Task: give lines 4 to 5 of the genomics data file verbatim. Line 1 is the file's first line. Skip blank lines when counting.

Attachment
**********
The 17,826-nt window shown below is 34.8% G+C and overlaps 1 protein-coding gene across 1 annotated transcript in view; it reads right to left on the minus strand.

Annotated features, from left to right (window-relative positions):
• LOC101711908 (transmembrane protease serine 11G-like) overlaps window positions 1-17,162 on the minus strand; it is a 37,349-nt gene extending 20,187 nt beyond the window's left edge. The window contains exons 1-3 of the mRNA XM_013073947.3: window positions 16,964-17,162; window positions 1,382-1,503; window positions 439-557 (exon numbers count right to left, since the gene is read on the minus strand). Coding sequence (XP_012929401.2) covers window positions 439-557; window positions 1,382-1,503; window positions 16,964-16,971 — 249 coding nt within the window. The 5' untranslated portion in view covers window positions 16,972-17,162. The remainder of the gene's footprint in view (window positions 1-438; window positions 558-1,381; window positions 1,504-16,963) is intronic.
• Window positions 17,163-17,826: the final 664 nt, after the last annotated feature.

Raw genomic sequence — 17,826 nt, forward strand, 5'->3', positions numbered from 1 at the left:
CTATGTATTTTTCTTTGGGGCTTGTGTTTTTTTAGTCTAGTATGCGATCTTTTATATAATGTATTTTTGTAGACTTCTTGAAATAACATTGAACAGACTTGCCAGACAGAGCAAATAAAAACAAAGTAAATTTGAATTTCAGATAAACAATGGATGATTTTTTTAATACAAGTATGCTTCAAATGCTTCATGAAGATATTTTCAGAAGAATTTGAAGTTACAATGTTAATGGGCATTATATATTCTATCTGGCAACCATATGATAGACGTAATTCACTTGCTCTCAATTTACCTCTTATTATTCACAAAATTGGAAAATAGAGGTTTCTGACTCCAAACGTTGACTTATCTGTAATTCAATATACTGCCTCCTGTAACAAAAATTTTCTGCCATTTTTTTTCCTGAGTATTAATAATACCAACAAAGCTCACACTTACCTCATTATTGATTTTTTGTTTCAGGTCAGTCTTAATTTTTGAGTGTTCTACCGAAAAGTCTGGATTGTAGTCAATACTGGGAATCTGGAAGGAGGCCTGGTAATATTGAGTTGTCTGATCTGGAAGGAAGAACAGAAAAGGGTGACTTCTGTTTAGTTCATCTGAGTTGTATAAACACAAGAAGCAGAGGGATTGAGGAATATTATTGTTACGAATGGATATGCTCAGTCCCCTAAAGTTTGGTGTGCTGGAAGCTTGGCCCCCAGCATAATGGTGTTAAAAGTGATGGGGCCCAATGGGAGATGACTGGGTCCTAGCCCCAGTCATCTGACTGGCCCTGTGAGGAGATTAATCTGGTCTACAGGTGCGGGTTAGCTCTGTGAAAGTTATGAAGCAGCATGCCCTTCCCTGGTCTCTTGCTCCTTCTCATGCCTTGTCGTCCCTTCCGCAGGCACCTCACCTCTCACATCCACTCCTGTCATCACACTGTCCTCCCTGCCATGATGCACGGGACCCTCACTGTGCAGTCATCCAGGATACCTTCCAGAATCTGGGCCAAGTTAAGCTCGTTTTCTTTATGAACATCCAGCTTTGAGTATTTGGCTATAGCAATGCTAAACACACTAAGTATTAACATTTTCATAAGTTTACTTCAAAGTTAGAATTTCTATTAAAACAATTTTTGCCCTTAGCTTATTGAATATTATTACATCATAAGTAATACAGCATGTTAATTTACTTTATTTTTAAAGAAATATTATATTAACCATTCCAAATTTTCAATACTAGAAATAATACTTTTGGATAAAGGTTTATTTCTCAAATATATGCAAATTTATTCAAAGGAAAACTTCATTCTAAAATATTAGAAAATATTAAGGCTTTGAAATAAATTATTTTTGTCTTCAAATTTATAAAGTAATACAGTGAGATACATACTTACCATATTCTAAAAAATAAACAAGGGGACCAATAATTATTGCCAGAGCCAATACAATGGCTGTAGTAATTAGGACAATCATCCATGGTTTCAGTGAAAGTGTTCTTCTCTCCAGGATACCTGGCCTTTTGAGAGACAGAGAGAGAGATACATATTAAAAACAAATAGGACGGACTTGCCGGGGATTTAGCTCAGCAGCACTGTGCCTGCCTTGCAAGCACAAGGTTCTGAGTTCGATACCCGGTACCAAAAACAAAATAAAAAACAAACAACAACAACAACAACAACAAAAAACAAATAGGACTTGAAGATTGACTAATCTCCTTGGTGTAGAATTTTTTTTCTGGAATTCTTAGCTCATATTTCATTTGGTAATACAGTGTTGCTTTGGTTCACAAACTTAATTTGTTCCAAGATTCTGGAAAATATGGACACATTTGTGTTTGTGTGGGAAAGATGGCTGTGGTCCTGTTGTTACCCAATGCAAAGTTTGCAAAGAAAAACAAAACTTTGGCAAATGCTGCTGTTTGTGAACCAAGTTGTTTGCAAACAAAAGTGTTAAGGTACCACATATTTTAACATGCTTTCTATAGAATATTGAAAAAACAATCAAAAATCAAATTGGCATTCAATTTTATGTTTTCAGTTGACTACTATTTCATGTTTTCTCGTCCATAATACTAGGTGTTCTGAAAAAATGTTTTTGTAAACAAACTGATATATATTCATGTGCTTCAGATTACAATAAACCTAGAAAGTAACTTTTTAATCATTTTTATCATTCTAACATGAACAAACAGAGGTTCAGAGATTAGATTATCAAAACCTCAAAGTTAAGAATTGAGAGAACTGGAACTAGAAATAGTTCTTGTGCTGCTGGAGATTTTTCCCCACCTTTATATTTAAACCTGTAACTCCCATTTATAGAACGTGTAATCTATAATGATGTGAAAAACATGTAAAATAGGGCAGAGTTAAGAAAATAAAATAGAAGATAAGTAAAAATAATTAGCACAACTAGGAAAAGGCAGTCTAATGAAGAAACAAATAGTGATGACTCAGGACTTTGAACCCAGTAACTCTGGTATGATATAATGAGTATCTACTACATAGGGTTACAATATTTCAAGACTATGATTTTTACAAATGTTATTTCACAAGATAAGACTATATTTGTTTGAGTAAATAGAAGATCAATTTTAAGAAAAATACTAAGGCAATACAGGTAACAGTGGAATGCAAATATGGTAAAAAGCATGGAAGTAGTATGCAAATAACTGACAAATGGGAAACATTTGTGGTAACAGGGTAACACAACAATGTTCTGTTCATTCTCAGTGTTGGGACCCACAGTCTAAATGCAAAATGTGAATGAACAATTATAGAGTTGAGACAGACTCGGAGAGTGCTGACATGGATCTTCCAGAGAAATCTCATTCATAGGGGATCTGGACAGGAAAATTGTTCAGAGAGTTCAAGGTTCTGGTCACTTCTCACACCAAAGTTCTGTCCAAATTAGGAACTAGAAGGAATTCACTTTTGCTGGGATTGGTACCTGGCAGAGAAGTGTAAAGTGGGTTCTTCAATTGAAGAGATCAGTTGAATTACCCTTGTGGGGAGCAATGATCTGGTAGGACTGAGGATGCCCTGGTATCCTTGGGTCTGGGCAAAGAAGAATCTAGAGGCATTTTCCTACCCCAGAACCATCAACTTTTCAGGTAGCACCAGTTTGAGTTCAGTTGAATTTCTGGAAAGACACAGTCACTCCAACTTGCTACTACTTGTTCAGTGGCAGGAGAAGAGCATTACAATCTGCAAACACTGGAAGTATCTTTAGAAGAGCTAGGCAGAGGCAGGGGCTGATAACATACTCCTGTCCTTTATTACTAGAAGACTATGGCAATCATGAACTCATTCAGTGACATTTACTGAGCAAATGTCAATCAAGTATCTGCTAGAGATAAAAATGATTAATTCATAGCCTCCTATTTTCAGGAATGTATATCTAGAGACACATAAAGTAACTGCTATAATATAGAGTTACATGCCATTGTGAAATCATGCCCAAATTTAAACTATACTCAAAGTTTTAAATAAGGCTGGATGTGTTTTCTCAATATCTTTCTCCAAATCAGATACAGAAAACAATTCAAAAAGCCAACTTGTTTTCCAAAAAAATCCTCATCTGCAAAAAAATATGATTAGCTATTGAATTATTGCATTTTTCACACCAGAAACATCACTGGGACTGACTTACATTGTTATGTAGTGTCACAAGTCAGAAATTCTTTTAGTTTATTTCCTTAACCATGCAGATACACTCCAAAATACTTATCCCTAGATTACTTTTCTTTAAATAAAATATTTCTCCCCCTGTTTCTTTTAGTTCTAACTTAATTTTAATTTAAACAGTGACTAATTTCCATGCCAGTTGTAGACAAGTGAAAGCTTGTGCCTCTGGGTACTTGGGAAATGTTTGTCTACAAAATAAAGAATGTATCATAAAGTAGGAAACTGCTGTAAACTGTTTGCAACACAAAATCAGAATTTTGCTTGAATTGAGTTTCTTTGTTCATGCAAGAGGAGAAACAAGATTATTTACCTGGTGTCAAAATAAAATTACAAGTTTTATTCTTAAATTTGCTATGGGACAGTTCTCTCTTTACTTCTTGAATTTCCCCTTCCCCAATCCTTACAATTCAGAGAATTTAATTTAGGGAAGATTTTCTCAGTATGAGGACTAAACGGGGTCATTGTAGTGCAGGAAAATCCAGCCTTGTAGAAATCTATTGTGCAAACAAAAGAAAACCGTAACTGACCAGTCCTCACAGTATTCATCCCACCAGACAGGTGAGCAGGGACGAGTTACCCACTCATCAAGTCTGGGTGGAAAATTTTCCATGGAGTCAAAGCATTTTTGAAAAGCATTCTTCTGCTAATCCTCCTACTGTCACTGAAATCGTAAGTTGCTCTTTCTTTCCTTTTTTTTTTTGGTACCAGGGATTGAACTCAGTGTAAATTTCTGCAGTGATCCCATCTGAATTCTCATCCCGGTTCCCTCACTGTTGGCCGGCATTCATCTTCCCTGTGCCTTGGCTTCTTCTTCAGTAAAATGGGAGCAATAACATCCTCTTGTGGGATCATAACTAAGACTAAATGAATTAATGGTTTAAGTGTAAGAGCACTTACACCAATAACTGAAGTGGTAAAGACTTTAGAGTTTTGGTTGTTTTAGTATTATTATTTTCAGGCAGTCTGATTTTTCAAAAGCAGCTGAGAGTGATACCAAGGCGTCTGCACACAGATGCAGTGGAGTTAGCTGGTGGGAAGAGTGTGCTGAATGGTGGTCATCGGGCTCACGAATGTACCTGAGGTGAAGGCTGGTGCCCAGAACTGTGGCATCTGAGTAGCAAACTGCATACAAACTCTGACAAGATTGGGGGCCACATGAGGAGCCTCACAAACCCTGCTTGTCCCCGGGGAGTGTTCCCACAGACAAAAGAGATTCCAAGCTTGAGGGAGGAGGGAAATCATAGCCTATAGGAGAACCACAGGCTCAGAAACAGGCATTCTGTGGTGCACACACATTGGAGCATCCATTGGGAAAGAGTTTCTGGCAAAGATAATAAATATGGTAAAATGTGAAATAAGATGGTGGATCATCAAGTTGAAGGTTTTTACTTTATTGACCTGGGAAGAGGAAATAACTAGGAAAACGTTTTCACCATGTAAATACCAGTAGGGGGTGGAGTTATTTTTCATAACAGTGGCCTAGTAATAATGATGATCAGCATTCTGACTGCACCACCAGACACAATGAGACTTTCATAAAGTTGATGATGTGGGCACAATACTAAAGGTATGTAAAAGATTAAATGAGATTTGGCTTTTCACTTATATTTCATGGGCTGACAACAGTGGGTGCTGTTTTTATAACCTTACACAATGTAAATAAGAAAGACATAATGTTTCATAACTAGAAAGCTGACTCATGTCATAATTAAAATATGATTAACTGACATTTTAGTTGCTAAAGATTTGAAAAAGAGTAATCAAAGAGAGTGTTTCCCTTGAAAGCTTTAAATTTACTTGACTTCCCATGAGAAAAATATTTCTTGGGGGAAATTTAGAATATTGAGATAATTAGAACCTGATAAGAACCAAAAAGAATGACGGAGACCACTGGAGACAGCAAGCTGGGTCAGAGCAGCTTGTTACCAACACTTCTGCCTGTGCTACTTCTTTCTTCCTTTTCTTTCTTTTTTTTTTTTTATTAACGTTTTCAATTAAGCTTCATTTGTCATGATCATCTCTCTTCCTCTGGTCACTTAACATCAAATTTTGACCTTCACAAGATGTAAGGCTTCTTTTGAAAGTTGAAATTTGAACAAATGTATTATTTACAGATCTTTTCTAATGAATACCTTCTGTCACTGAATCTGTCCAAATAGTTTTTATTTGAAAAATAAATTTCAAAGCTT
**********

• Window positions 17,163-17,826: the final 664 nt, after the last annotated feature.

Raw genomic sequence — 17,826 nt, forward strand, 5'->3', positions numbered from 1 at the left: